Looking through the career stats of Herb Washington, we can see that Herb had a total of 33 runs, 31 stolen bases, and 0 at-bats. Although these stats seem odd, these stats are possible thanks to how the official scoring system is designed in baseball, which is that stats are awarded to the players who are in the game, regardless of how they got into the game.

Should Batters Receive Credit for What Pinch Runners Do?

Baserunner wearing a dark red jersey is sprinting toward second base

One might make the argument that batters should receive the run because, after all, the runner is only on base because the batter got on base.

In the MLB, it’s never an easy task to get on base so one could make the argument the original batter should be credited with earning a run.

On the other hand, if a batter is going to get credit for a run then a batter would also get credit for getting caught stealing a base, which wouldn’t make much sense to a lot of people.

One could also argue that a pinch runner would be less incentivized to score because he knows that whatever happens wouldn’t be counted against him.

Because of all the little “what if” scenarios that could occur from counting these runs for the batter instead of the pinch runner, it makes more sense to keep the rule as simple as possible. Which is that the player who is playing will get the stat, regardless of how that player got into the situation of the game.

When Can a Pinch Runner Be Used?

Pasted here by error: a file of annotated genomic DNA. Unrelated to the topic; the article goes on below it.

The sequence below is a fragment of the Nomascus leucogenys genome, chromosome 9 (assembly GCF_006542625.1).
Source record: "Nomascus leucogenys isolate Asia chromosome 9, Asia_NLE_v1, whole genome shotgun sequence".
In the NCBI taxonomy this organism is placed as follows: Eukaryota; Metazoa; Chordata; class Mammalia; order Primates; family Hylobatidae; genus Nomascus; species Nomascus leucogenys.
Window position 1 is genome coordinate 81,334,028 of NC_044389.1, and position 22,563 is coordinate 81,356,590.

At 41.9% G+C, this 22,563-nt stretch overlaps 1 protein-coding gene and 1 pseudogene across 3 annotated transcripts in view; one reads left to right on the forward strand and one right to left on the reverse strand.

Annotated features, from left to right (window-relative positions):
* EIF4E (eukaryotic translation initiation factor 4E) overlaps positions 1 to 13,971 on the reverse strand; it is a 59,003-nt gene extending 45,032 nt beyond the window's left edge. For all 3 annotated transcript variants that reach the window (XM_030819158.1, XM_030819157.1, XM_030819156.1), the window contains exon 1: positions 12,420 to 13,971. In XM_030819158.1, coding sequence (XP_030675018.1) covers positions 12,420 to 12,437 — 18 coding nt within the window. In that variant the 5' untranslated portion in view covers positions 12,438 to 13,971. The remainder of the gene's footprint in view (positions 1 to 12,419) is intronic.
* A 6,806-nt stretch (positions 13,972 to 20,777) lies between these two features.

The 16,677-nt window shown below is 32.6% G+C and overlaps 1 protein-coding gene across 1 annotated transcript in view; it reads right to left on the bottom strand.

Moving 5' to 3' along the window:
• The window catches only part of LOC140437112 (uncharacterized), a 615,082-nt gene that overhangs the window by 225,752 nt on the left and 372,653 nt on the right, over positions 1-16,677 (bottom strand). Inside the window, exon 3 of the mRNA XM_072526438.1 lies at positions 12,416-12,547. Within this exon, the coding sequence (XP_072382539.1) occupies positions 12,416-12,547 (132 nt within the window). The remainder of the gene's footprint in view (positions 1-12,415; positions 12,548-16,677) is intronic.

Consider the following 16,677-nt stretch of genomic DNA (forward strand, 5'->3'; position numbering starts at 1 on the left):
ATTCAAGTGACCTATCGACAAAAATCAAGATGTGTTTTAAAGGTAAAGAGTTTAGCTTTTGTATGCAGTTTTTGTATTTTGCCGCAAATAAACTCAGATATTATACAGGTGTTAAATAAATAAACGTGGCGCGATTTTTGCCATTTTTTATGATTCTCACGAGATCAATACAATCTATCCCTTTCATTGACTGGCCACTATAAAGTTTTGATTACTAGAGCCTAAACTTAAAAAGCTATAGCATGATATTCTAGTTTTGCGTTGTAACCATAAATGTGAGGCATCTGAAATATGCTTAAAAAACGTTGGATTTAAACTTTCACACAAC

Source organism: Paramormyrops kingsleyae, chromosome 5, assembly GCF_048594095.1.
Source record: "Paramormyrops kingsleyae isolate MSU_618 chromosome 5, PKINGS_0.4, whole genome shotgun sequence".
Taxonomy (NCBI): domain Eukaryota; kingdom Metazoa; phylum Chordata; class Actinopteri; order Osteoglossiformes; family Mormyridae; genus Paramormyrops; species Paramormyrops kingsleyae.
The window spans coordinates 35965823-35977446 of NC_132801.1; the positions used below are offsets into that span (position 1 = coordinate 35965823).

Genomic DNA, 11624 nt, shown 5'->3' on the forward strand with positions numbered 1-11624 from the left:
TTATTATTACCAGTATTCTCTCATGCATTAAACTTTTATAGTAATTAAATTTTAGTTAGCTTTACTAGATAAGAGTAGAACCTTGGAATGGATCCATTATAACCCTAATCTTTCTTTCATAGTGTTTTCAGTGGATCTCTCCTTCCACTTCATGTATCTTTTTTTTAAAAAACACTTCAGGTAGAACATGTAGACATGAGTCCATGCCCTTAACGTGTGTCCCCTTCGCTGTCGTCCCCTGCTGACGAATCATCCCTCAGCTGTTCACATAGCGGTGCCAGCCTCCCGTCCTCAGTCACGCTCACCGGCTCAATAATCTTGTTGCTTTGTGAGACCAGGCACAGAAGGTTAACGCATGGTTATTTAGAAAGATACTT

According to section 5.10 of the official MLB rules, “A player, or players, may be substituted during a game at any time the ball is dead. A substitute player shall bat in the replaced player’s position in the team’s batting order”

According to the official MLB rules, a pinch runner can be used at any time the ball is dead. So as long as the team has enough players left on the bench and the ball is dead, they are allowed to use a pinch runner for any unused bench player.

Pinch runners are mainly used in the last inning when the runner on base is either a tying run or a winning run.

In these scenarios, base running is the most important role for that base runner. And because of the way the official scoring is structured, a pinch runner will have the opportunity to add some important numbers to their overall career stats.

Pinch Runners Stay in the Game

Commonly a pinch runner is used late in the game and when the offense needs to score a run, but what happens to the batter that the pinch runner replaced? Does a pinch runner replace a player?

The pinch runner replaces the player who was on base. The pinch runner is considered a substitute for the player who was on base and the pinch runner will remain in the game.

When pinch runners stay in the game, they also have the opportunity to earn additional stats for themselves if they were to bat again.